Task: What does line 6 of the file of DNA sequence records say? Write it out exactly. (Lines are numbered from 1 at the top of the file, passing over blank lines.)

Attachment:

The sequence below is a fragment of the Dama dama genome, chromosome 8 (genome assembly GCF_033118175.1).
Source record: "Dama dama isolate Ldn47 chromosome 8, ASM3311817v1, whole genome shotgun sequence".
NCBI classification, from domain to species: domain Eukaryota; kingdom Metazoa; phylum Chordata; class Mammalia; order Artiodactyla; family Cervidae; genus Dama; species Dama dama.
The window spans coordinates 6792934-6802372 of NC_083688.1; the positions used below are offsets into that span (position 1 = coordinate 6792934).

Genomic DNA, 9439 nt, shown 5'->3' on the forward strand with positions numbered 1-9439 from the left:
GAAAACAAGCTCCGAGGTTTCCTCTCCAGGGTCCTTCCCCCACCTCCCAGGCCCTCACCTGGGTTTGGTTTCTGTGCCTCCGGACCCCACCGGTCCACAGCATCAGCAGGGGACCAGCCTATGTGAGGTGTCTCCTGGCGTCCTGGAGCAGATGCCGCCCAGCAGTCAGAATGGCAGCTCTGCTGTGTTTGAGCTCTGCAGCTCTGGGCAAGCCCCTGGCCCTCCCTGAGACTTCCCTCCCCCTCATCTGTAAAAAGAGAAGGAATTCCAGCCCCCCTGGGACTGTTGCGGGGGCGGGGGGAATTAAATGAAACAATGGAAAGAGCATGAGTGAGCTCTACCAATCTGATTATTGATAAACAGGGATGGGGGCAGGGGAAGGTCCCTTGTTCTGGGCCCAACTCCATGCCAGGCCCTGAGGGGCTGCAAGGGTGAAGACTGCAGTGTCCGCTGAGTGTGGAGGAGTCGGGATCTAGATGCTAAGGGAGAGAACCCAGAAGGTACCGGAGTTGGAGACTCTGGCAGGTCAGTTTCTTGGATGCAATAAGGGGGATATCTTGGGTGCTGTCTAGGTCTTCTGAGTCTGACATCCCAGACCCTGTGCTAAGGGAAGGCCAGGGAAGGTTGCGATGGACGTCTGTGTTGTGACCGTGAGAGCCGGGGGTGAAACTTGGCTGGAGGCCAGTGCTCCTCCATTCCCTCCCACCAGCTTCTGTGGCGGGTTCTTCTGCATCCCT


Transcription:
GAAAACAAGCTCCGAGGTTTCCTCTCCAGGGTCCTTCCCCCACCTCCCAGGCCCTCACCTGGGTTTGGTTTCTGTGCCTCCGGACCCCACCGGTCCACAGCATCAGCAGGGGACCAGCCTATGTGAGGTGTCTCCTGGCGTCCTGGAGCAGATGCCGCCCAGCAGTCAGAATGGCAGCTCTGCTGTGTTTGAGCTCTGCAGCTCTGGGCAAGCCCCTGGCCCTCCCTGAGACTTCCCTCCCCCTCATCTGTAAAAAGAGAAGGAATTCCAGCCCCCCTGGGACTGTTGCGGGGGCGGGGGGAATTAAATGAAACAATGGAAAGAGCATGAGTGAGCTCTACCAATCTGATTATTGATAAACAGGGATGGGGGCAGGGGAAGGTCCCTTGTTCTGGGCCCAACTCCATGCCAGGCCCTGAGGGGCTGCAAGGGTGAAGACTGCAGTGTCCGCTGAGTGTGGAGGAGTCGGGATCTAGATGCTAAGGGAGAGAACCCAGAAGGTACCGGAGTTGGAGACTCTGGCAGGTCAGTTTCTTGGATGCAATAAGGGGGATATCTTGGGTGCTGTCTAGGTCTTCTGAGTCTGACATCCCAGACCCTGTGCTAAGGGAAGGCCAGGGAAGGTTGCGATGGACGTCTGTGTTGTGACCGTGAGAGCCGGGGGTGAAACTTGGCTGGAGGCCAGTGCTCCTCCATTCCCTCCCACCAGCTTCTGTGGCGGGTTCTTCTGCATCCCT